This is the future of Army aviation, pending years of development, possible corporate litigation, and billions of dollars: the Bell V-280 Valor.
The V-280 Valor is the winner of the Army’s years-long Future Long-Range Assault Aircraft (FLRAA) competition, meant to ultimately replace the service’s Black Hawk helicopter in transporting troops and supplies across the battlefield. The V-280 tiltrotor aircraft ultimately beat out Sikorsky-Boeing’s SB-1 Defiant compound coaxial helicopter when the award was announced on Monday.
The initial contract, for $232 million, is to continue development of the aircraft, but then expands to $1.2 billion and then perhaps as much as $7 billion to begin building the new fleet of Valor aircraft that will begin replacing the Black Hawk in the mid-2030s.
The Valor will ultimately replace roughly 2,000 Black Hawks — which first entered service in 1979.
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The Army remained fairly guarded on what ultimately prompted the decision to go with the Valor.
“Can we be more specific on the factors of how exactly we arrived at this point? No,” Maj. Gen. Robert Barrie, the Army’s program executive officer for aviation said Monday. “However, best value is meant in the truest sense that it was a comprehensive analysis of a variety of factors. No one really drove that decision. So, if you look broadly at a very high level, the factors are variables and performance, cost, and schedule, all were considered, and the combination of those are defined explicitly and evaluated … that is what I would describe as the best value … [and] what the Army would describe as its best value selection.”
The Army’s requirements for the FLRAA call for an aircraft with a top speed of 250 knots, or more than 285 miles per hour, along with an unrefueled combat radius of 200 to 300 nautical miles and a maximum range of 1,725 to 2,440 nautical miles.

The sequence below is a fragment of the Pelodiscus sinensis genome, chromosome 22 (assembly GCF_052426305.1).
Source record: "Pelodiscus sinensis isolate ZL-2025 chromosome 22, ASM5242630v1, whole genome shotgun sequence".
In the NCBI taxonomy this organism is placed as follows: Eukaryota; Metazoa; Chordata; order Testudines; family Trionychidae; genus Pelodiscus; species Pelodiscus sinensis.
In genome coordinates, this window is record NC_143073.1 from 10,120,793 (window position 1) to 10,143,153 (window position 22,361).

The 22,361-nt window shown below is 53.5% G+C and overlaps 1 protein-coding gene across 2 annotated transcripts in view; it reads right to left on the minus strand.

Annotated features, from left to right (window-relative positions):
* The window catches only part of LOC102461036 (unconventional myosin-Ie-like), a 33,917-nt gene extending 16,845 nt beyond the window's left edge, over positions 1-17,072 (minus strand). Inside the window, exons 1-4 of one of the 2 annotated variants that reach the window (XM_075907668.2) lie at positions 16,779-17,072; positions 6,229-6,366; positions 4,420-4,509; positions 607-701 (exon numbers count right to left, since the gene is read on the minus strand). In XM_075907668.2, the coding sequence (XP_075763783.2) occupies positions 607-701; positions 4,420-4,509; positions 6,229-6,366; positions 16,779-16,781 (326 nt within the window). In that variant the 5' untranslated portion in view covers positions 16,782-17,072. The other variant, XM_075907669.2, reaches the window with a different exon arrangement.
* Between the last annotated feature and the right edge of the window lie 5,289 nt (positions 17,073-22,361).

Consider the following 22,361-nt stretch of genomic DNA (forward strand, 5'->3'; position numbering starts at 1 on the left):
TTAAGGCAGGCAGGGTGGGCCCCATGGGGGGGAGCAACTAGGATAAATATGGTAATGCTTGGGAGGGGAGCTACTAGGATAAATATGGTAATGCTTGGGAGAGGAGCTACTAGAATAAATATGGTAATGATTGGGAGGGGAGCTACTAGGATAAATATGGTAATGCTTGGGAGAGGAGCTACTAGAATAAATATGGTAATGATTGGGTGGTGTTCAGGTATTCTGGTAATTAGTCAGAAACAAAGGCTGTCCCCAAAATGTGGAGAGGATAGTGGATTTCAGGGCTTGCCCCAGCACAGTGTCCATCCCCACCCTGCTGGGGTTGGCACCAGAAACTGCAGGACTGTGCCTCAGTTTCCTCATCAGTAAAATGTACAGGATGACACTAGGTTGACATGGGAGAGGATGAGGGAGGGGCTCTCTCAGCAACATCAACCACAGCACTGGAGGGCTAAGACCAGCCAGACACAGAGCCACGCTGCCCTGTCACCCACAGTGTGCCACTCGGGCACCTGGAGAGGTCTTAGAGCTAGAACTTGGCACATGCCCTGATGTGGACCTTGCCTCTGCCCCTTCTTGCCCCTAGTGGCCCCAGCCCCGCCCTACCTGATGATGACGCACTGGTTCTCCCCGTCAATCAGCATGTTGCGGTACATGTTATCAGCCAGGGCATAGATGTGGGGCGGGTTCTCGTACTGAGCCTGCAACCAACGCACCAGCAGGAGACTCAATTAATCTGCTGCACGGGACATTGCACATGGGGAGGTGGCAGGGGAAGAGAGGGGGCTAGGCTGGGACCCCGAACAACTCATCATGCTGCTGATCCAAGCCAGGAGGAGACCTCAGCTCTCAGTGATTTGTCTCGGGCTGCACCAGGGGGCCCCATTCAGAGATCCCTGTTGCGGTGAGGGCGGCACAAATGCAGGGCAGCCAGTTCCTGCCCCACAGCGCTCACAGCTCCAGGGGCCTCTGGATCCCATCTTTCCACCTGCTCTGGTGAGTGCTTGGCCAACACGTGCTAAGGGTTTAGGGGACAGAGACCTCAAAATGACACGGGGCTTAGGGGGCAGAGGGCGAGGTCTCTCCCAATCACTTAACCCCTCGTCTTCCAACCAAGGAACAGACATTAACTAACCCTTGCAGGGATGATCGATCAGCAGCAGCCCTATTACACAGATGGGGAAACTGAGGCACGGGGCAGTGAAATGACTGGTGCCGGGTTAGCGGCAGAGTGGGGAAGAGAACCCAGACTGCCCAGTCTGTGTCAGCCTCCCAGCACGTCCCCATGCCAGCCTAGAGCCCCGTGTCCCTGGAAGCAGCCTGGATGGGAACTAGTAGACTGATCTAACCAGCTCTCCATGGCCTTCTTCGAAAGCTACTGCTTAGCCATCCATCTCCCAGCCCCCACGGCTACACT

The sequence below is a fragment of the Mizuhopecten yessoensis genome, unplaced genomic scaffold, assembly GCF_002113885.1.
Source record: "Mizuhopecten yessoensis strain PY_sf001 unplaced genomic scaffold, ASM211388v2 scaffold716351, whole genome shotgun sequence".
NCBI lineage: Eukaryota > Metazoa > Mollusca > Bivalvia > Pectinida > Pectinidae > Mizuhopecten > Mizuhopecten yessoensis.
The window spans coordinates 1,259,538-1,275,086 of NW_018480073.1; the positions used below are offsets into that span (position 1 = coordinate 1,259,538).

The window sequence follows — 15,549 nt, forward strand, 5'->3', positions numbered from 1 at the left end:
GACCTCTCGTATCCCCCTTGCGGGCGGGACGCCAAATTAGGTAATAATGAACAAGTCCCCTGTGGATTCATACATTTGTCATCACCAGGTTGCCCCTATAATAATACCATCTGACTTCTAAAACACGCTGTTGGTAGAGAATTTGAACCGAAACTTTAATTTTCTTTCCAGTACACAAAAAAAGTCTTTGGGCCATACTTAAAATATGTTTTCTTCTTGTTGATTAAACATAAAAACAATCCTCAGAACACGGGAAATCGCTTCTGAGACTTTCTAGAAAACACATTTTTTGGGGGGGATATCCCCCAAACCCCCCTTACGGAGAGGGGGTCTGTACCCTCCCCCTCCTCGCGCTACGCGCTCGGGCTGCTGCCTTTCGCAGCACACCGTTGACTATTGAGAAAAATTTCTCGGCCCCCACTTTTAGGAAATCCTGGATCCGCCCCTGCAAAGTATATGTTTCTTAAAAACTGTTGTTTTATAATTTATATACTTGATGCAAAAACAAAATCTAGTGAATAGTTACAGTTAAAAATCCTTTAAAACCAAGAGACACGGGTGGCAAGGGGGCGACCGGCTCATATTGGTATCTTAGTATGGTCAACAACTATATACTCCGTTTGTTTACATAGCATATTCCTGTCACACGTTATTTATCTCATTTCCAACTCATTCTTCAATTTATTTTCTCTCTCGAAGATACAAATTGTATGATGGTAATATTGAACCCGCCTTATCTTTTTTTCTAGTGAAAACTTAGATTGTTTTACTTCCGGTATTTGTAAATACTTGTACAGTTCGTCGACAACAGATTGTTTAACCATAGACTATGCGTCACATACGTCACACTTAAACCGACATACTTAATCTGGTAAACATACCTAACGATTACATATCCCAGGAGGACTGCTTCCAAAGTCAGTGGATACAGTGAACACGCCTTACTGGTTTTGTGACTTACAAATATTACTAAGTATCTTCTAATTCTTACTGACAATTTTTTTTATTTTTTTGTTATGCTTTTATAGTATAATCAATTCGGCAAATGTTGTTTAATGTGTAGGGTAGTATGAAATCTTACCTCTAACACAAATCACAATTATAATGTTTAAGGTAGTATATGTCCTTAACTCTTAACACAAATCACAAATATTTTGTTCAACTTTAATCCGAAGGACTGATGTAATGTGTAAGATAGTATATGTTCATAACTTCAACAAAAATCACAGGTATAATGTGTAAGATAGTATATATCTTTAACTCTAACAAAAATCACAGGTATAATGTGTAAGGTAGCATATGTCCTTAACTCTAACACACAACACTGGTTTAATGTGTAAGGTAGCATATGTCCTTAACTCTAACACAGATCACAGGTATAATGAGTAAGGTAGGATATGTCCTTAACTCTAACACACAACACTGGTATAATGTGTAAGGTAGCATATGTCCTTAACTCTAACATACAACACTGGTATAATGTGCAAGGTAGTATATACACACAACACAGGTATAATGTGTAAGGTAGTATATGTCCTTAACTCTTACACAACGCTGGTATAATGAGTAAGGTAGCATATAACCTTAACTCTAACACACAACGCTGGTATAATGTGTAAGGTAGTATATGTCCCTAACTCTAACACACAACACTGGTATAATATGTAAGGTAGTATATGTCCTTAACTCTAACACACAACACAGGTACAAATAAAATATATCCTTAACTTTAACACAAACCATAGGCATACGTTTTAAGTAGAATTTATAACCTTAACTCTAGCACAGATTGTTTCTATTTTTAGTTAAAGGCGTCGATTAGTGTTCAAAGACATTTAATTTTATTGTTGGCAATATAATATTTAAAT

The V-280 Valor first took to the sky in 2017, and logged over 200 hours of flight time before the prototype was grounded in 2021. Bell has claimed that the aircraft is capable of top speeds of up to 280 knots with a range of up to 800 nautical miles, double the top speed and operational range of the Black Hawk. The Valor can also reportedly carry 23% more troops and 25% more cargo than the Black Hawk.
The biggest difference between the Black Hawk and the Valor is, of course, the tiltrotors. While it looks similar to the V-22 Osprey, the Valor works somewhat differently. The engines remain in place in nacelles, streamlined containers, on the wing — it’s the rotors themselves that tilt up and down. They’re also what give the aircraft its high speed, which is more than 100 miles per hour faster than the Black Hawk’s top speed of 222 miles per hour.
“What Bell did with the V-280 Valor was to evolve the tiltrotor configuration into a fighting machine designed specifically for the Army air assault and utility missions in contested environments and to be maintainable in the field,” said Carl Coffman, vice president, Future Vertical Lift Strategy at Bell. “We proved that this is not going to be a risky configuration for the Army to adopt because there is no component on the V-280 that you can’t pull with organic ground-support equipment in an austere environment today.”
With a crew of four, along with up to 14 passengers, the Valor would replace the Black Hawk in its myriad of missions, from carrying supplies to air assault missions to medical evacuation. The more than three years of flight testing, which included Army test pilots, with the Valor prototype demonstrated its flight capabilities, survivability, and sling loading ability, according to Bell.
“Every time you hear the Chief or Maj. Gen. Rugen speak, it’s about speed, range, and reach,” Frank Lazzara, director of Advanced Vertical Lift Systems, Sales and Strategy, who flew CV-22 Ospreys for Air Force Special Operations Command, said earlier this year.
The Valor has a wider footprint than the Black Hawk, but is 20% shorter, which Bell said gives it greater flexibility in landing.
Lockheed-Martin, which owns Sikorsky, may protest the Army’s decision, which would require at least 100 days for the Government Accountability Office to review it.
If all goes according to plan, though, the first FLRAA prototypes for the Army will be delivered in 2025, with the tiltrotor aircraft expected to begin entering service in the mid-2030s.
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